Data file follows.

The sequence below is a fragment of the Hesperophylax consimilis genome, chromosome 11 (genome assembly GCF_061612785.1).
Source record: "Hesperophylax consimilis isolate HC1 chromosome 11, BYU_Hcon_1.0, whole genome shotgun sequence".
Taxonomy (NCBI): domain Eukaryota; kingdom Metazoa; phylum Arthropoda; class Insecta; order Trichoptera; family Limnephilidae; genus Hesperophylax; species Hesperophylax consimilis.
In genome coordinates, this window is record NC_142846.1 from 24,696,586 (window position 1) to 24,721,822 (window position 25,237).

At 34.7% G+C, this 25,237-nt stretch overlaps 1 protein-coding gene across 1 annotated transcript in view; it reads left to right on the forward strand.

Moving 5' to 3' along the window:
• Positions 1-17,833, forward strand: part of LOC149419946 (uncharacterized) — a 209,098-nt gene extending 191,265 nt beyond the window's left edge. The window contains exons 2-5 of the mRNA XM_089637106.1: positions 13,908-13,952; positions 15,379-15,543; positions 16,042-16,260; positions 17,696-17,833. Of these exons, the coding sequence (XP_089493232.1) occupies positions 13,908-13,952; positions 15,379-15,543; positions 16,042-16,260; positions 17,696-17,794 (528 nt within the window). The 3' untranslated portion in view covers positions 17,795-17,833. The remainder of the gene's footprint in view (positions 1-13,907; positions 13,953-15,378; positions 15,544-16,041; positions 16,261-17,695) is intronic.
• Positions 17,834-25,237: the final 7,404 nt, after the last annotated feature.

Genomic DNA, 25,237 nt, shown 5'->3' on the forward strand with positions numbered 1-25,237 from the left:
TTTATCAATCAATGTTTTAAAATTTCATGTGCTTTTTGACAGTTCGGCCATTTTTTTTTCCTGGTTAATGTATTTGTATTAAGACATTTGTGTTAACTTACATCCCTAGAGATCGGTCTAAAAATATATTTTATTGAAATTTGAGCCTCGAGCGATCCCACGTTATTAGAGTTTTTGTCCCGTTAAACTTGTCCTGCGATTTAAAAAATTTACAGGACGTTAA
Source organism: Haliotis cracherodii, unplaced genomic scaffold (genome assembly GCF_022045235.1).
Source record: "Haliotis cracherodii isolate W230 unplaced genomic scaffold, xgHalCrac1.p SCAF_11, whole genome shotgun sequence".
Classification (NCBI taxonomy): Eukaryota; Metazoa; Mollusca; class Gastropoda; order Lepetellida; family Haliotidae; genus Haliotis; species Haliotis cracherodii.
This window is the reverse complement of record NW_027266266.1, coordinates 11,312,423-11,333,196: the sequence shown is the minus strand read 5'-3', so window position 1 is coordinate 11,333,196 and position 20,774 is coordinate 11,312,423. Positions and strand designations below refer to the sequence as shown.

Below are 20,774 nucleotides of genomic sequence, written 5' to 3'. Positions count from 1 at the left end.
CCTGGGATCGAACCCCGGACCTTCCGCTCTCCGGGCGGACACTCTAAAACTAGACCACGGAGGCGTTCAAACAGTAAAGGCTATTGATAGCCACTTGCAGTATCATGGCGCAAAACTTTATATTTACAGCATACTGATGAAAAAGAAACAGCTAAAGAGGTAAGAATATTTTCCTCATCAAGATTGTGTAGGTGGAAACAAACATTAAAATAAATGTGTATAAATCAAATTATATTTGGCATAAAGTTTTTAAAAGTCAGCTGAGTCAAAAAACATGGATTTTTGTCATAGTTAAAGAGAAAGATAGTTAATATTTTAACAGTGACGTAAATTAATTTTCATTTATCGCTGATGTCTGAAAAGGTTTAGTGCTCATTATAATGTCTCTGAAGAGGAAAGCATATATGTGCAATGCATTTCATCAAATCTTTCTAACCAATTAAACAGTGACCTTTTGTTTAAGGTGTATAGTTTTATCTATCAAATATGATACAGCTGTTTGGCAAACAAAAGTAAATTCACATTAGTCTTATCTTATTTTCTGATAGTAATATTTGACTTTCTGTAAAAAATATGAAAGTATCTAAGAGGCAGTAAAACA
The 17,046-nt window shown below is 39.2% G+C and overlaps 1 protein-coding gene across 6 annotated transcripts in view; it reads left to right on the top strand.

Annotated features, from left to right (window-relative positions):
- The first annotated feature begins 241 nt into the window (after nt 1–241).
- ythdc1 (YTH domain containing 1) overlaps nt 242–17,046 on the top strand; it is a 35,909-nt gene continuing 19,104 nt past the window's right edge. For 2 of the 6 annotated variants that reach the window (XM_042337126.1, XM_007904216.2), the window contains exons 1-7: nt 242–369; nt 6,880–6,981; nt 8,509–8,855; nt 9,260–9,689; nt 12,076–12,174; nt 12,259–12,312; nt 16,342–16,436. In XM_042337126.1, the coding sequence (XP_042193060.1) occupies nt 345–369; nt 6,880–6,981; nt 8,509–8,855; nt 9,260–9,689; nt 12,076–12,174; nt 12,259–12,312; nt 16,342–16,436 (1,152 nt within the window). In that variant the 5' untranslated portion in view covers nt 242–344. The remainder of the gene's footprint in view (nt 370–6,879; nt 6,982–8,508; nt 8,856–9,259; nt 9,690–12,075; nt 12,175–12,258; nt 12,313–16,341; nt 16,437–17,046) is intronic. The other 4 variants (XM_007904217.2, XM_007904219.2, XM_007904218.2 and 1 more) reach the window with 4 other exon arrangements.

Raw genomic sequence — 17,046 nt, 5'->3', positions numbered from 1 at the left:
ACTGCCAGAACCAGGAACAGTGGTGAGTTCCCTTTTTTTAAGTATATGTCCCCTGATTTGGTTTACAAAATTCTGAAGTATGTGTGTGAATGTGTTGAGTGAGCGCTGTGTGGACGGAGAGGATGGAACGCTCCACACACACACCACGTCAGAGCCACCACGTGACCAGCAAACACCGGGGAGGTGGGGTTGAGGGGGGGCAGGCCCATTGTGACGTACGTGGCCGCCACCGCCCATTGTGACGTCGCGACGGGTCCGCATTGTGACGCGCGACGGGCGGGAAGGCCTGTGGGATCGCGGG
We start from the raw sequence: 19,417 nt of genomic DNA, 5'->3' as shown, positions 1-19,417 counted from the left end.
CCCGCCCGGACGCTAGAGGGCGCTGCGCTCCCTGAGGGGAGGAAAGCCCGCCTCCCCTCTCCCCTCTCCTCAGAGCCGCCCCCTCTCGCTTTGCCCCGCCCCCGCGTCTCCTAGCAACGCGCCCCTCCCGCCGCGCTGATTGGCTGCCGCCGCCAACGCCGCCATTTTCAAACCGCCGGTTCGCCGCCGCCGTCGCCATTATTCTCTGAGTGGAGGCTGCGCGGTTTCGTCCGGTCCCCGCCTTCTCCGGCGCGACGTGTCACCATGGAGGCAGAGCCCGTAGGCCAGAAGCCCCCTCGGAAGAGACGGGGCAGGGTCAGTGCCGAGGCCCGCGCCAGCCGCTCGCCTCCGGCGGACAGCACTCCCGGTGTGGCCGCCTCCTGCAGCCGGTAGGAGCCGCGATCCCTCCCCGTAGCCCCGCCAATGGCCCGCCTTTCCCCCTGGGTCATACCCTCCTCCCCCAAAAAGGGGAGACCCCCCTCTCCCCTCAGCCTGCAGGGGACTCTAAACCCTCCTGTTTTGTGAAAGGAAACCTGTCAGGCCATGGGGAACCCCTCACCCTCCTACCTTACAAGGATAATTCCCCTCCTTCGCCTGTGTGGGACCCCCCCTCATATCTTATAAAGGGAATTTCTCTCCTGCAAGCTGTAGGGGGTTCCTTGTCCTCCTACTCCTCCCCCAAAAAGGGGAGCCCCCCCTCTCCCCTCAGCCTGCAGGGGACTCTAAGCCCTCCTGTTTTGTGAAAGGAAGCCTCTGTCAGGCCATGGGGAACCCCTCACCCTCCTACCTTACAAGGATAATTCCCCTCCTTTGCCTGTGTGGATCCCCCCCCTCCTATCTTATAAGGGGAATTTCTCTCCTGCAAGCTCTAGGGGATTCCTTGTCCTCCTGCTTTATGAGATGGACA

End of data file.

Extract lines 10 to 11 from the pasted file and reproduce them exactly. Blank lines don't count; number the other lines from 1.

TTTATCAATCAATGTTTTAAAATTTCATGTGCTTTTTGACAGTTCGGCCATTTTTTTTTCCTGGTTAATGTATTTGTATTAAGACATTTGTGTTAACTTACATCCCTAGAGATCGGTCTAAAAATATATTTTATTGAAATTTGAGCCTCGAGCGATCCCACGTTATTAGAGTTTTTGTCCCGTTAAACTTGTCCTGCGATTTAAAAAATTTACAGGACGTTAA
Source organism: Haliotis cracherodii, unplaced genomic scaffold (genome assembly GCF_022045235.1).